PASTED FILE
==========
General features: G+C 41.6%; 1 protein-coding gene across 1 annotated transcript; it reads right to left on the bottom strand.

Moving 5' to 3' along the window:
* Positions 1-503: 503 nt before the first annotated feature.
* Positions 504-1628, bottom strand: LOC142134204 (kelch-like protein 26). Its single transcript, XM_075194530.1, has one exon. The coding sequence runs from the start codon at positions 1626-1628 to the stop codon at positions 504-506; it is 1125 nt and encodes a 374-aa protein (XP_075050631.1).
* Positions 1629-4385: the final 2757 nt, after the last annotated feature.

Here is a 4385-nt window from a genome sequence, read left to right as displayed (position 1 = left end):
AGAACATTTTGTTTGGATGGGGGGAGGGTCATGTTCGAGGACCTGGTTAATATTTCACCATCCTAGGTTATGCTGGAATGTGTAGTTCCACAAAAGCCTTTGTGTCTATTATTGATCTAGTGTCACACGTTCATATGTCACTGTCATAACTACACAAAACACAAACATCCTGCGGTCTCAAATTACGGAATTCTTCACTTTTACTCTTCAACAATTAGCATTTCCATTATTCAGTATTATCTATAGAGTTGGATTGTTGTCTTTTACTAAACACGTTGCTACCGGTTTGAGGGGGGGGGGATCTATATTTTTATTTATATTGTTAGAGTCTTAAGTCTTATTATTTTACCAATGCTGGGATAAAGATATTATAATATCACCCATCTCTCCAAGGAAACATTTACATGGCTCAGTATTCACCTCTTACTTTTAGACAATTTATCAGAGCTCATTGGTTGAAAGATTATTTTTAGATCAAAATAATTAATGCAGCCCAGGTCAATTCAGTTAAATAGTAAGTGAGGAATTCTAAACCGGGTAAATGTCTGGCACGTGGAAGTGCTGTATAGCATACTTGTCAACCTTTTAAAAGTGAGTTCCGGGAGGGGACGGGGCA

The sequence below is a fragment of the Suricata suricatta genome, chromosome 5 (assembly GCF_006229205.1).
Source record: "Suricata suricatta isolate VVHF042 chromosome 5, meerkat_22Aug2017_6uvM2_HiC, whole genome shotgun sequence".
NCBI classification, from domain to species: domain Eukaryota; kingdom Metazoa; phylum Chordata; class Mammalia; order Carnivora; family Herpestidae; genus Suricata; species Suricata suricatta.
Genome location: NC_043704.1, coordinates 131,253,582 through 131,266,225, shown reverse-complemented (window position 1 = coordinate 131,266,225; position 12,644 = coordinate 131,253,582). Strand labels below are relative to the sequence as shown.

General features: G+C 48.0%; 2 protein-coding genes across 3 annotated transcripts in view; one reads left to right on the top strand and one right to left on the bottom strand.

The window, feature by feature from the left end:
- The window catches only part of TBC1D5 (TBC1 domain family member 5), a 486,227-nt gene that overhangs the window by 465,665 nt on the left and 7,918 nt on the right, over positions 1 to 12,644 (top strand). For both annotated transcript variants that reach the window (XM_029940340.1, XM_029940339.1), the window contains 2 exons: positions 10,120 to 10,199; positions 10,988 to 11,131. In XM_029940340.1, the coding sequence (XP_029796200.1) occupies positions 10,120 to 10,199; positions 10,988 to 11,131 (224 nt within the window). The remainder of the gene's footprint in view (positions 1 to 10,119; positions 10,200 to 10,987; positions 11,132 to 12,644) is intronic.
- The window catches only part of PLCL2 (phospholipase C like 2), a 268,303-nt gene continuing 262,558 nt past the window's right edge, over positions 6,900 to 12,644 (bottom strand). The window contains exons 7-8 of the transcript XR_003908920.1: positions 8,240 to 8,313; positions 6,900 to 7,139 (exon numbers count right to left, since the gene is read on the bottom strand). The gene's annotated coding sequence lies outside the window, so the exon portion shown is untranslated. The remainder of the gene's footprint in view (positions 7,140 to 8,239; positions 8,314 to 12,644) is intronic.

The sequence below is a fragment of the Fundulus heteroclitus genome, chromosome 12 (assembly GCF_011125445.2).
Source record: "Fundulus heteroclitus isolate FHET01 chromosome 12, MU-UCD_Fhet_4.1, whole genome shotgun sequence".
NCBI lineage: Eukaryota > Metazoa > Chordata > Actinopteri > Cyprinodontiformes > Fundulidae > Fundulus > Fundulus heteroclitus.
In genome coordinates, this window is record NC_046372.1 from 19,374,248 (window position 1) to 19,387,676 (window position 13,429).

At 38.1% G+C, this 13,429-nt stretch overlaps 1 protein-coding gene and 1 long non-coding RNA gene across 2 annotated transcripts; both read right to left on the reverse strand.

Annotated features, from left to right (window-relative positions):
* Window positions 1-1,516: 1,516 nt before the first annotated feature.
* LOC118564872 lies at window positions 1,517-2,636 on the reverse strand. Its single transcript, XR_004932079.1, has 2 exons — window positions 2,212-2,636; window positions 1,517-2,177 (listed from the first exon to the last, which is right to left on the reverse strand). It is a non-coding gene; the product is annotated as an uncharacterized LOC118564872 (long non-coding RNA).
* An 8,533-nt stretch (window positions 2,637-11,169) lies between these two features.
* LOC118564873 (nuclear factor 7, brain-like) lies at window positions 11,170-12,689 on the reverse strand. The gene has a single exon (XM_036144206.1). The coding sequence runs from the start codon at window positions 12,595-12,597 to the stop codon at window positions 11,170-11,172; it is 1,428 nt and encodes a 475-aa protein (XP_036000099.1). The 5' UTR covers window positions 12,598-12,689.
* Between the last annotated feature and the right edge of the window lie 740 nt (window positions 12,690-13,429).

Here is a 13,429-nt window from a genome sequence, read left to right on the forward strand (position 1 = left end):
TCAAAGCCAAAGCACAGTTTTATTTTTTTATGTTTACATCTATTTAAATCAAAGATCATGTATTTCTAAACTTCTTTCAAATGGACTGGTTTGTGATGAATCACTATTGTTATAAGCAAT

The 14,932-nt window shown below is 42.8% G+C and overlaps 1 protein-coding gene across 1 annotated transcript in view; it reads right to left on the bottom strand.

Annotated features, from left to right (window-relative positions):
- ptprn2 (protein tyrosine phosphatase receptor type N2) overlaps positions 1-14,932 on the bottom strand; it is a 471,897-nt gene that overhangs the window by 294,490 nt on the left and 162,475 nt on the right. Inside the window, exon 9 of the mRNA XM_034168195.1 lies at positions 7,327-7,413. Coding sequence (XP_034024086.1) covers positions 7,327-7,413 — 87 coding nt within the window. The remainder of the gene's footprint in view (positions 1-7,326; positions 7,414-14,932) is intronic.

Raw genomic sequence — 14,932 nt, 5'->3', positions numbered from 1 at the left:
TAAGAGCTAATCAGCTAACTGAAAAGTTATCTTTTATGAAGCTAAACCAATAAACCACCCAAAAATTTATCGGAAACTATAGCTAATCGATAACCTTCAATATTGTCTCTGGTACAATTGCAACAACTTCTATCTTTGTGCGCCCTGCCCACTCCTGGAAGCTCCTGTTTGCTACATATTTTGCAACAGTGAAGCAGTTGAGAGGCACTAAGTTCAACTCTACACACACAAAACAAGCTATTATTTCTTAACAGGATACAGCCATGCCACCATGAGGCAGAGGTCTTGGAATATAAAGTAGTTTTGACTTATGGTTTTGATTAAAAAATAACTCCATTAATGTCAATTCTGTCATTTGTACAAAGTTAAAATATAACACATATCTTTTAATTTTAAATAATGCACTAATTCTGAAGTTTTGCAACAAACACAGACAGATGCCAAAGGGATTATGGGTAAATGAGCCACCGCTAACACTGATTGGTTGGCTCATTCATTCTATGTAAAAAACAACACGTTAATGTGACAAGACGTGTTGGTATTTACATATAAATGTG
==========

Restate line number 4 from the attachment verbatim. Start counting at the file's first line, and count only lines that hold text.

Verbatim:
* Positions 504-1628, bottom strand: LOC142134204 (kelch-like protein 26). Its single transcript, XM_075194530.1, has one exon. The coding sequence runs from the start codon at positions 1626-1628 to the stop codon at positions 504-506; it is 1125 nt and encodes a 374-aa protein (XP_075050631.1).